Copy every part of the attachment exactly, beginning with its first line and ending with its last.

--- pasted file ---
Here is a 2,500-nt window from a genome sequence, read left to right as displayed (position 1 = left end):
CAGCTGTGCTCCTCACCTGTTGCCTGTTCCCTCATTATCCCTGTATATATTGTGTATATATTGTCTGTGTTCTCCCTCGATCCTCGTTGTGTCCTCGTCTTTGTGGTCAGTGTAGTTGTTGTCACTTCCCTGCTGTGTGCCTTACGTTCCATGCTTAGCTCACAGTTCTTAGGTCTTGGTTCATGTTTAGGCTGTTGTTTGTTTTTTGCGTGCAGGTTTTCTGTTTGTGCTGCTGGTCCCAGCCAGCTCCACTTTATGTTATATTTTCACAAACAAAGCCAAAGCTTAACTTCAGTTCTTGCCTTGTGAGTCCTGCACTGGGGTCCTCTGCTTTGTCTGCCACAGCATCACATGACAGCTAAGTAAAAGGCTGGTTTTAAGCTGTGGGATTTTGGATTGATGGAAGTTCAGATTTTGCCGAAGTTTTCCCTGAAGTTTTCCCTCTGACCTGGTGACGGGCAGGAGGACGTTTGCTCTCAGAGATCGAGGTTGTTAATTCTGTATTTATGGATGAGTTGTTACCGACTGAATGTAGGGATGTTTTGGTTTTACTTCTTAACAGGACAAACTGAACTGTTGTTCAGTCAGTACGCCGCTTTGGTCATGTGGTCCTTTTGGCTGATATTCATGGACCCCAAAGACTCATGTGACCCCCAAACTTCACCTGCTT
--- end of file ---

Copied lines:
Here is a 2,500-nt window from a genome sequence, read left to right as displayed (position 1 = left end):
CAGCTGTGCTCCTCACCTGTTGCCTGTTCCCTCATTATCCCTGTATATATTGTGTATATATTGTCTGTGTTCTCCCTCGATCCTCGTTGTGTCCTCGTCTTTGTGGTCAGTGTAGTTGTTGTCACTTCCCTGCTGTGTGCCTTACGTTCCATGCTTAGCTCACAGTTCTTAGGTCTTGGTTCATGTTTAGGCTGTTGTTTGTTTTTTGCGTGCAGGTTTTCTGTTTGTGCTGCTGGTCCCAGCCAGCTCCACTTTATGTTATATTTTCACAAACAAAGCCAAAGCTTAACTTCAGTTCTTGCCTTGTGAGTCCTGCACTGGGGTCCTCTGCTTTGTCTGCCACAGCATCACATGACAGCTAAGTAAAAGGCTGGTTTTAAGCTGTGGGATTTTGGATTGATGGAAGTTCAGATTTTGCCGAAGTTTTCCCTGAAGTTTTCCCTCTGACCTGGTGACGGGCAGGAGGACGTTTGCTCTCAGAGATCGAGGTTGTTAATTCTGTATTTATGGATGAGTTGTTACCGACTGAATGTAGGGATGTTTTGGTTTTACTTCTTAACAGGACAAACTGAACTGTTGTTCAGTCAGTACGCCGCTTTGGTCATGTGGTCCTTTTGGCTGATATTCATGGACCCCAAAGACTCATGTGACCCCCAAACTTCACCTGCTT